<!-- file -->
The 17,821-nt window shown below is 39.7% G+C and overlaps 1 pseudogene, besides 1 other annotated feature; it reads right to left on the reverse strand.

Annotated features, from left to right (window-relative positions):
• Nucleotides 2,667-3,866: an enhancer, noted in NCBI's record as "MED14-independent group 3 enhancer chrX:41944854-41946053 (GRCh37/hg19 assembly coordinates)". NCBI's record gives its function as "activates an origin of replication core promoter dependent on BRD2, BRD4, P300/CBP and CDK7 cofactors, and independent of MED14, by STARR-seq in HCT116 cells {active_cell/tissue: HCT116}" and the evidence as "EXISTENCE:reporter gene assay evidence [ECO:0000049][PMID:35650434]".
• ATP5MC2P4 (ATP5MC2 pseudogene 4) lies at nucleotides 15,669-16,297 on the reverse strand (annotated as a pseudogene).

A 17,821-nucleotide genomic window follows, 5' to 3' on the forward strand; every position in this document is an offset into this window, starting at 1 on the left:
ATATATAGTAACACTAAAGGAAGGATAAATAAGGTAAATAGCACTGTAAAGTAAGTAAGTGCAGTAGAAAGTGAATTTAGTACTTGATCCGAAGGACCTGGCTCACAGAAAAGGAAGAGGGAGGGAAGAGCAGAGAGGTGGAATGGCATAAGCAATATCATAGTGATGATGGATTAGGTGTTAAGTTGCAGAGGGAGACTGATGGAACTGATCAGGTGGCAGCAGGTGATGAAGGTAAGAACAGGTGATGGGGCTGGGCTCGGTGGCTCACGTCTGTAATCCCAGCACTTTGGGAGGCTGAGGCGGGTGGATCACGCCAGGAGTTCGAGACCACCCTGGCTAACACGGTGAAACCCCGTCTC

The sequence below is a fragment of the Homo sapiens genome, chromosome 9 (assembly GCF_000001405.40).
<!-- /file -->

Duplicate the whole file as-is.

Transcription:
The 17,821-nt window shown below is 39.7% G+C and overlaps 1 pseudogene, besides 1 other annotated feature; it reads right to left on the reverse strand.

Annotated features, from left to right (window-relative positions):
• Nucleotides 2,667-3,866: an enhancer, noted in NCBI's record as "MED14-independent group 3 enhancer chrX:41944854-41946053 (GRCh37/hg19 assembly coordinates)". NCBI's record gives its function as "activates an origin of replication core promoter dependent on BRD2, BRD4, P300/CBP and CDK7 cofactors, and independent of MED14, by STARR-seq in HCT116 cells {active_cell/tissue: HCT116}" and the evidence as "EXISTENCE:reporter gene assay evidence [ECO:0000049][PMID:35650434]".
• ATP5MC2P4 (ATP5MC2 pseudogene 4) lies at nucleotides 15,669-16,297 on the reverse strand (annotated as a pseudogene).

A 17,821-nucleotide genomic window follows, 5' to 3' on the forward strand; every position in this document is an offset into this window, starting at 1 on the left:
ATATATAGTAACACTAAAGGAAGGATAAATAAGGTAAATAGCACTGTAAAGTAAGTAAGTGCAGTAGAAAGTGAATTTAGTACTTGATCCGAAGGACCTGGCTCACAGAAAAGGAAGAGGGAGGGAAGAGCAGAGAGGTGGAATGGCATAAGCAATATCATAGTGATGATGGATTAGGTGTTAAGTTGCAGAGGGAGACTGATGGAACTGATCAGGTGGCAGCAGGTGATGAAGGTAAGAACAGGTGATGGGGCTGGGCTCGGTGGCTCACGTCTGTAATCCCAGCACTTTGGGAGGCTGAGGCGGGTGGATCACGCCAGGAGTTCGAGACCACCCTGGCTAACACGGTGAAACCCCGTCTC

The sequence below is a fragment of the Homo sapiens genome, chromosome 9 (assembly GCF_000001405.40).